The Social-Ecological Model: A Framework for Prevention
The ultimate goal is to stop violence before it begins. Prevention requires understanding the factors that influence violence. CDC uses a four-level social-ecological model to better understand violence and the effect of potential prevention strategies.¹ This model considers the complex interplay between individual, relationship, community, and societal factors. It allows us to understand the range of factors that put people at risk for violence or protect them from experiencing or perpetrating violence. The overlapping rings in the model illustrate how factors at one level influence factors at another level.
Besides helping to clarifying these factors, the model also suggests that in order to prevent violence, it is necessary to act across multiple levels of the model at the same time. This approach is more likely to sustain prevention efforts over time than any single intervention.
The first level identifies biological and personal history factors that increase the likelihood of becoming a victim or perpetrator of violence. Some of these factors are age, education, income, substance use, or history of abuse. Prevention strategies at this level are often designed to promote attitudes, beliefs, and behaviors that ultimately prevent violence. Specific approaches may include education and life skills training.
The second level examines close relationships that may increase the risk of experiencing violence as a victim or perpetrator. A person’s closest social circle-peers, partners and family members-influences their behavior and contributes to their range of experience. Prevention strategies at this level may include parenting or family-focused prevention programs, and mentoring and peer programs designed to reduce conflict, foster problem solving skills, and promote healthy relationships.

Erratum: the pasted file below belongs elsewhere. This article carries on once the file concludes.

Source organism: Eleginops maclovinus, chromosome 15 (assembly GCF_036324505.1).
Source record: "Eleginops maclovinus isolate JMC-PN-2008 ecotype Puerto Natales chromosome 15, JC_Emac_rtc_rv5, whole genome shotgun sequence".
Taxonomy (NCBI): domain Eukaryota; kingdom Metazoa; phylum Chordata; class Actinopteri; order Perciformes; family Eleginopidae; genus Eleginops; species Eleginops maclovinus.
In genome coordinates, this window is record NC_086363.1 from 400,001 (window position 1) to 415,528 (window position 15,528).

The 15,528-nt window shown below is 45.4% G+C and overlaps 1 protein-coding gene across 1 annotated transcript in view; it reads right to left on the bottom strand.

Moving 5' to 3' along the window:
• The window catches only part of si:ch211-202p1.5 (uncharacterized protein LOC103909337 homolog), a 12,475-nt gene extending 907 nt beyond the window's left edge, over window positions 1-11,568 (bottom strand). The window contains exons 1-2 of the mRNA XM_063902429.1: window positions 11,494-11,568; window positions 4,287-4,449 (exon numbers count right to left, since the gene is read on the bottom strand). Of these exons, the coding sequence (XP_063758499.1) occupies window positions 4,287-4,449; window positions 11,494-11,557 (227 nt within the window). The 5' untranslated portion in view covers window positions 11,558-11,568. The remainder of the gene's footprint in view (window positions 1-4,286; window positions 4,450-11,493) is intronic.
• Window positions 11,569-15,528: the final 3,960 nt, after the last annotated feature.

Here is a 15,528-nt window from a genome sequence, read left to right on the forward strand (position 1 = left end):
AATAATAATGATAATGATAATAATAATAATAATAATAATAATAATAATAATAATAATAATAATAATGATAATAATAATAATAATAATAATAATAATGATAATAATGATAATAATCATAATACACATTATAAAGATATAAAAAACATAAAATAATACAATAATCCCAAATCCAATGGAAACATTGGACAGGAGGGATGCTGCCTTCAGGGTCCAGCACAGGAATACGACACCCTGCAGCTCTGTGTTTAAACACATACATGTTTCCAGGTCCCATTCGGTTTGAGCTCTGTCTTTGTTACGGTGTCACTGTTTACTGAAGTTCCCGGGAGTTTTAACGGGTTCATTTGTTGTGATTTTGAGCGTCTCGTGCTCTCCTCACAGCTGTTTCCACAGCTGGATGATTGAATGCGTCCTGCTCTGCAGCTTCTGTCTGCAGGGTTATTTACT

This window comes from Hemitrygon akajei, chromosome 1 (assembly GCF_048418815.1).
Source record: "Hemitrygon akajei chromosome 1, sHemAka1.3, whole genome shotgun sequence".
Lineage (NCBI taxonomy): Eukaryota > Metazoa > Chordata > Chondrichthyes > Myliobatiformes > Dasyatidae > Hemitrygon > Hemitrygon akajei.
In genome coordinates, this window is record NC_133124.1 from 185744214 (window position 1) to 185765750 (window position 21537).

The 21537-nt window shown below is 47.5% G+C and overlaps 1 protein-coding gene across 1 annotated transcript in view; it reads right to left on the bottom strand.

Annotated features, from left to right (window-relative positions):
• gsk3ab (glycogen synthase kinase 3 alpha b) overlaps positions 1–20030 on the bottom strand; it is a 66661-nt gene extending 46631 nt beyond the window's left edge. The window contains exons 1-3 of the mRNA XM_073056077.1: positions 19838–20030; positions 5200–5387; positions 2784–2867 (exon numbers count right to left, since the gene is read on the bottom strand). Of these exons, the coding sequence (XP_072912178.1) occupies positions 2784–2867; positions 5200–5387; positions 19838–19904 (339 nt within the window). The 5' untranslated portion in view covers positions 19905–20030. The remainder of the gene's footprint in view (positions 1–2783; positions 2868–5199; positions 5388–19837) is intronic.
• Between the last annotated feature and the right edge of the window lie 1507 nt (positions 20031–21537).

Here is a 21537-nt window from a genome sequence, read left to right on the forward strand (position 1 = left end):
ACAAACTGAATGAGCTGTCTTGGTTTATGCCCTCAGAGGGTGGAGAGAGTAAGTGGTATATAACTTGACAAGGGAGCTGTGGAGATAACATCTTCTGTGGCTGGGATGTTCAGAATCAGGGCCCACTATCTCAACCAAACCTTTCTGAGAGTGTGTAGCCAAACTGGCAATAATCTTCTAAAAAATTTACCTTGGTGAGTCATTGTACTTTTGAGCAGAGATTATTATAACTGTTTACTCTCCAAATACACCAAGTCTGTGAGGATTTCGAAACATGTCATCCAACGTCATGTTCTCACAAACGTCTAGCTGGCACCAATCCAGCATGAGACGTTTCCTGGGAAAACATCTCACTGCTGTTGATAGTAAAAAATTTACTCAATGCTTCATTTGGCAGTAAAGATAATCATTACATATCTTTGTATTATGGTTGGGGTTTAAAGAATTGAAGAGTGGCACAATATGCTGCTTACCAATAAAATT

The third level explores the settings, such as schools, workplaces, and neighborhoods, in which social relationships occur and seeks to identify the characteristics of these settings that are associated with becoming victims or perpetrators of violence. Prevention strategies at this level are typically designed to impact the social and physical environment – for example, by reducing social isolation, improving economic and housing opportunities in neighborhoods, as well as the climate, processes, and policies within school and workplace settings.
The fourth level looks at the broad societal factors that help create a climate in which violence is encouraged or inhibited. These factors include social and cultural norms that support violence as an acceptable way to resolve conflicts. Other large societal factors include the health, economic, educational and social policies that help to maintain economic or social inequalities between groups in society.
1. Dahlberg LL, Krug EG. Violence-a global public health problem. In: Krug E, Dahlberg LL, Mercy JA, Zwi AB, Lozano R, eds. World Report on Violence and Health. Geneva, Switzerland: World Health Organization; 2002:1–56.